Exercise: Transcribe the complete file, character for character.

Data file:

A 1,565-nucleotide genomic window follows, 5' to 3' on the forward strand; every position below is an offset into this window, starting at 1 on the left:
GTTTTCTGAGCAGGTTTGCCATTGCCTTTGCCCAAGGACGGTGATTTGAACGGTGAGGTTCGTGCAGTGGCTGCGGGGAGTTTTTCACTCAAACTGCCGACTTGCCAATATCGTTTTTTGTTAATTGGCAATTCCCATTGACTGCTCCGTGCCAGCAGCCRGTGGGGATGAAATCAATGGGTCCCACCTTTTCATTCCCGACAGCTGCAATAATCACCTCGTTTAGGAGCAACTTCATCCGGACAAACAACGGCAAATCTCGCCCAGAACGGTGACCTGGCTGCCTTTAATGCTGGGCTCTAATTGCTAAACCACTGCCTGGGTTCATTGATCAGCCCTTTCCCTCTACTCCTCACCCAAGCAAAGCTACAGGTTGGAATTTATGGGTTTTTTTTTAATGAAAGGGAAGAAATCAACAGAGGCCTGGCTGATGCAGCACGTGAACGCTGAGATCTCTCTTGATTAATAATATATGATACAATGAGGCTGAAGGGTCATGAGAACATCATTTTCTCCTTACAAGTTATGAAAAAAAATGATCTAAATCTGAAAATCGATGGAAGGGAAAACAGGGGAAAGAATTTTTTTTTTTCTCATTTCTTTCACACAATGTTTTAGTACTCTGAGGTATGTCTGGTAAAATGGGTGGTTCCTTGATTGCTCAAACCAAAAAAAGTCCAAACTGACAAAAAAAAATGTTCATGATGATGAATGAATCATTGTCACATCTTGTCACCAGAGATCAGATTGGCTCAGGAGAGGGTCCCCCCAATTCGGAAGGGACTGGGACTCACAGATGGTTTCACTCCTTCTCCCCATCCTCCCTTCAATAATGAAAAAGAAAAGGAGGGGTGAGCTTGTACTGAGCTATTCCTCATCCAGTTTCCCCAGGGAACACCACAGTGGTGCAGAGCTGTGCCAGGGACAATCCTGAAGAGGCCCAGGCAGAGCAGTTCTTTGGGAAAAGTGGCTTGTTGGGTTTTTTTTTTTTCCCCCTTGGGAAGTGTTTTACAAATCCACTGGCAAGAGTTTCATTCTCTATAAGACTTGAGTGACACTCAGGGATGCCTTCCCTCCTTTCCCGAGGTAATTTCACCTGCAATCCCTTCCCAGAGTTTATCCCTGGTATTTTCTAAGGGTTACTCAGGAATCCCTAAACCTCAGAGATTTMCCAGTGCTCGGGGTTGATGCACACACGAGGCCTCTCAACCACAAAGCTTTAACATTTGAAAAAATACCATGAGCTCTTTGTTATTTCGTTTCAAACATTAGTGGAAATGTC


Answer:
A 1,565-nucleotide genomic window follows, 5' to 3' on the forward strand; every position below is an offset into this window, starting at 1 on the left:
GTTTTCTGAGCAGGTTTGCCATTGCCTTTGCCCAAGGACGGTGATTTGAACGGTGAGGTTCGTGCAGTGGCTGCGGGGAGTTTTTCACTCAAACTGCCGACTTGCCAATATCGTTTTTTGTTAATTGGCAATTCCCATTGACTGCTCCGTGCCAGCAGCCRGTGGGGATGAAATCAATGGGTCCCACCTTTTCATTCCCGACAGCTGCAATAATCACCTCGTTTAGGAGCAACTTCATCCGGACAAACAACGGCAAATCTCGCCCAGAACGGTGACCTGGCTGCCTTTAATGCTGGGCTCTAATTGCTAAACCACTGCCTGGGTTCATTGATCAGCCCTTTCCCTCTACTCCTCACCCAAGCAAAGCTACAGGTTGGAATTTATGGGTTTTTTTTTAATGAAAGGGAAGAAATCAACAGAGGCCTGGCTGATGCAGCACGTGAACGCTGAGATCTCTCTTGATTAATAATATATGATACAATGAGGCTGAAGGGTCATGAGAACATCATTTTCTCCTTACAAGTTATGAAAAAAAATGATCTAAATCTGAAAATCGATGGAAGGGAAAACAGGGGAAAGAATTTTTTTTTTTCTCATTTCTTTCACACAATGTTTTAGTACTCTGAGGTATGTCTGGTAAAATGGGTGGTTCCTTGATTGCTCAAACCAAAAAAAGTCCAAACTGACAAAAAAAAATGTTCATGATGATGAATGAATCATTGTCACATCTTGTCACCAGAGATCAGATTGGCTCAGGAGAGGGTCCCCCCAATTCGGAAGGGACTGGGACTCACAGATGGTTTCACTCCTTCTCCCCATCCTCCCTTCAATAATGAAAAAGAAAAGGAGGGGTGAGCTTGTACTGAGCTATTCCTCATCCAGTTTCCCCAGGGAACACCACAGTGGTGCAGAGCTGTGCCAGGGACAATCCTGAAGAGGCCCAGGCAGAGCAGTTCTTTGGGAAAAGTGGCTTGTTGGGTTTTTTTTTTTTCCCCCTTGGGAAGTGTTTTACAAATCCACTGGCAAGAGTTTCATTCTCTATAAGACTTGAGTGACACTCAGGGATGCCTTCCCTCCTTTCCCGAGGTAATTTCACCTGCAATCCCTTCCCAGAGTTTATCCCTGGTATTTTCTAAGGGTTACTCAGGAATCCCTAAACCTCAGAGATTTMCCAGTGCTCGGGGTTGATGCACACACGAGGCCTCTCAACCACAAAGCTTTAACATTTGAAAAAATACCATGAGCTCTTTGTTATTTCGTTTCAAACATTAGTGGAAATGTC